Grandfather and granddaughter

Recognizing the Unique Needs of Children Raised by Grandparents and Relatives

As a pediatrician, I’ve had unique insight into the changing nature of families over the last 20 years. Whereas the early 2000s were marked by a growing number of single-parent families, the last ten years has seen unprecedented growth in the number of relatives – often grandparents, aunts or uncles – raising generations of children twice removed. By 2013, 7.8 million children, or nearly 10 percent [6] of all children in the United States, resided in families in which the head of the household was a grandparent or other relative, and as many as 2.7 million children [7] were being raised by their relatives in absence of their biologic parents.

Today, despite a paucity of national data, I have every reason to believe that these numbers are even greater. For pediatric physicians, this reinforces the notion that any discussion of family health must inevitably consider the needs of grandparents and other relatives who may be caring for them. As such, I am proud to join my colleagues at the American Academy of Pediatrics (AAP) in releasing a policy statement entitled, “Needs of Kinship Care Families and Pediatric Families [8],” in this month’s Pediatrics

The statement, the first of its kind from the AAP, reveals evidence that kinship caregivers have become our best hope for raising children who have experienced trauma and are at risk for related health and social effects. Many of these children have faced parental substance use, abandonment, neglect and abuse before their relatives took them in. Popular convention often questions whether relatives of biologic parents who have abused or neglected their children share many of the same risks as the parents themselves.

However, more often than not, this “apple doesn’t fall far from the tree” suspicion could not be further from the truth. In reality, despite the challenges many families face around substance abuse, intergenerational trauma and mental health issues, I have confirmed in my own practice what the statistics reveal: families are complex webs, and there are often one or several siblings or grandparents who form the bedrock of those families, stepping up to raise children when other family members falter. The long-term outcome data [8] (whether for health, schooling or employment) for the children they raise is equivalent if not better than children who are raised by non-relative foster parents, revealing to skeptics that in truth, blood may be thicker than water.

The vast majority of the amazing relatives who raise these children do so unbeknownst to the child welfare system, taking multiple children in despite their own health concerns and without extra income to put food on the table.

That these relatives are mostly raising children outside the child welfare system should not surprise us. In many cases, these families wish to preserve their privacy; in others, prohibitive regulations for foster parents make it difficult for relatives to be certified as foster parents, whether it be a remote criminal history on a family member within the household, or even simply the inability to guarantee a private bedroom for a child.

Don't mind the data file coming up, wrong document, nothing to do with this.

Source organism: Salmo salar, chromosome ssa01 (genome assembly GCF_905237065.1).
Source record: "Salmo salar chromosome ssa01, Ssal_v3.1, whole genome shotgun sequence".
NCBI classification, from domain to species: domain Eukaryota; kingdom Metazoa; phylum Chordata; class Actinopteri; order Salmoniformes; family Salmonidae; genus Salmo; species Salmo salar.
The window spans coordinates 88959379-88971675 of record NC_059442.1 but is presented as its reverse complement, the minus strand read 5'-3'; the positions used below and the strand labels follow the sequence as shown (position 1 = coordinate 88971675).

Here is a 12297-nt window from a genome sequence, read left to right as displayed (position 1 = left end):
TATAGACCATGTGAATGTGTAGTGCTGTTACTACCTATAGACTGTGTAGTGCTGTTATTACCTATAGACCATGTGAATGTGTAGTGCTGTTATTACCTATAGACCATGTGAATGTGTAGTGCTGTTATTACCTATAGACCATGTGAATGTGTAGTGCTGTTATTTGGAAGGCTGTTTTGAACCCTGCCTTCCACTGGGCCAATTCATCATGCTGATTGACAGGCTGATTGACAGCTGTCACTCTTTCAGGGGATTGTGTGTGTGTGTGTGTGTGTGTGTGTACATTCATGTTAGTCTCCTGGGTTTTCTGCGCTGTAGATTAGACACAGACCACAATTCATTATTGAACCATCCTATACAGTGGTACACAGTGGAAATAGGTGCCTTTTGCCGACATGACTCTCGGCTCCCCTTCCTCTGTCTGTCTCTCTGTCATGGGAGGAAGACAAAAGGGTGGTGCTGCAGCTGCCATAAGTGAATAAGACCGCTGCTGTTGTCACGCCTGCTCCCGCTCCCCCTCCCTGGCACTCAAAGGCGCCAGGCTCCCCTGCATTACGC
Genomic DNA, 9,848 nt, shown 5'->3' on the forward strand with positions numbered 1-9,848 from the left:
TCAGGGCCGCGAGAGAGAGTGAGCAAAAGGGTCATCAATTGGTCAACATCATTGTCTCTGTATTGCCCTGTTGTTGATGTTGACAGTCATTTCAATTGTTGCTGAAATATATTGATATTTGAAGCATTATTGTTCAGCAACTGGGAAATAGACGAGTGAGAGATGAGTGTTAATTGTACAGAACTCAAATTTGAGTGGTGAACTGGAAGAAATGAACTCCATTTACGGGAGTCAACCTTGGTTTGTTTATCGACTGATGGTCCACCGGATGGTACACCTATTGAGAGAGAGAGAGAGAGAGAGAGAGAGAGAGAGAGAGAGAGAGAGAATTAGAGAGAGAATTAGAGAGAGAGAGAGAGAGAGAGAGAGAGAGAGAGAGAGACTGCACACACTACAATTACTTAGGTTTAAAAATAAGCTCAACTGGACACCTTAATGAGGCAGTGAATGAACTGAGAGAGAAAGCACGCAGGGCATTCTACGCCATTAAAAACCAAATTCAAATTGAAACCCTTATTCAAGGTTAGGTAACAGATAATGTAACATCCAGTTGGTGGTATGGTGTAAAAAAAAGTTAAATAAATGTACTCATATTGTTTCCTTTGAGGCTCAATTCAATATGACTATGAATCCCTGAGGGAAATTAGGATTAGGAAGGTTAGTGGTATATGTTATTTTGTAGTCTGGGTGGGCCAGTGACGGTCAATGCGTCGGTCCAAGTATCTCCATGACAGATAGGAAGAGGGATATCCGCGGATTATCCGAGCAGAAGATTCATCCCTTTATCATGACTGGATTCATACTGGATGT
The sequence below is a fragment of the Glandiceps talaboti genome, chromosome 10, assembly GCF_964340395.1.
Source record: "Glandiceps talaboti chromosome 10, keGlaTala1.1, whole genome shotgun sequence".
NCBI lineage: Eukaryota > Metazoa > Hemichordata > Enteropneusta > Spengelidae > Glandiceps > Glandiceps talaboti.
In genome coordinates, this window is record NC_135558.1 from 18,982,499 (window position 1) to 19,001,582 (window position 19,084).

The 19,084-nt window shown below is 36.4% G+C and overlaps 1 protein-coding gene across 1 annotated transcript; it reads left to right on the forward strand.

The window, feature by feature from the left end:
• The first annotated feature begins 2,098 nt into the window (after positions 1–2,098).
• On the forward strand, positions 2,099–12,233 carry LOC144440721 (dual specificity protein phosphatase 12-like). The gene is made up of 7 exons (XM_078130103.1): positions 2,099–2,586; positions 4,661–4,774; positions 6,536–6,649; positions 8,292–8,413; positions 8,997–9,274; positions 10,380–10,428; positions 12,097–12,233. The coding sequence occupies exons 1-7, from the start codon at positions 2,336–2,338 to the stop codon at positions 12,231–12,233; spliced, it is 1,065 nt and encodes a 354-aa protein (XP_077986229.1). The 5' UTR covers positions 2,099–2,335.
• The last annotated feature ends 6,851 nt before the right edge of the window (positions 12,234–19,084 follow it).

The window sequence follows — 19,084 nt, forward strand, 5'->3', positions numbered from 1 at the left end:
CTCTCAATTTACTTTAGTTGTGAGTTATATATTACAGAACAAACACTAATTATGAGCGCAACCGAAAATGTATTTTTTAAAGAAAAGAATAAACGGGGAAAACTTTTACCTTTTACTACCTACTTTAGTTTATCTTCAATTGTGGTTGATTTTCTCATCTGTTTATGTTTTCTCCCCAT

The AAP statement reviews the many ways we, as pediatric providers, can support kinship caregivers, who are salving the wounds of poverty and drug epidemics throughout our communities. Two concrete ways that pediatricians can delve deeper into the needs of these families are by:

  • helping connect families to community programs that can insure that children and their families have access to needed services. Often, kinship parents enter into kinship arrangements unexpectedly and without preparation. Support services to help them enroll in Temporary Assistance for Needy Families (TANF) [9] and other public benefits could help them cope with the stress of kindship caregiving.
  • helping advocate with families on behalf of their children within schools.

Realizing that relatives who take on this responsibility are likely to be older, we should also be cognizant of any services they may require to address their age-related health concerns or the behavioral health concerns that accompany kinship care. Kinship parents are better able to care for children when they themselves are healthy, for which Medicaid can play a critical role. I’m concerned that recent discussions in Washington about the future of Medicaid could lead to disproportionate cuts not only for kinship parents, but for the children they care for. This brings added urgency to elevating this important group as Medicaid policy negotiations take place state to state.

But aside from how policies can impact kinship care, there is a more fundamental connection that we, as clinicians, need to forge in our own offices. Let’s avoid the transactional nature that health care visits have become, slow down and simply take the time upfront to acknowledge who the important caregivers are in the child’s life. Often we mistake the caregiver in the room to be the biologic parent, but through a few simple questions, we can unlock relationships with other relatives that are increasingly serving as the most important backstops for our high-risk children across the country, and in so doing, position ourselves to better impact their lives.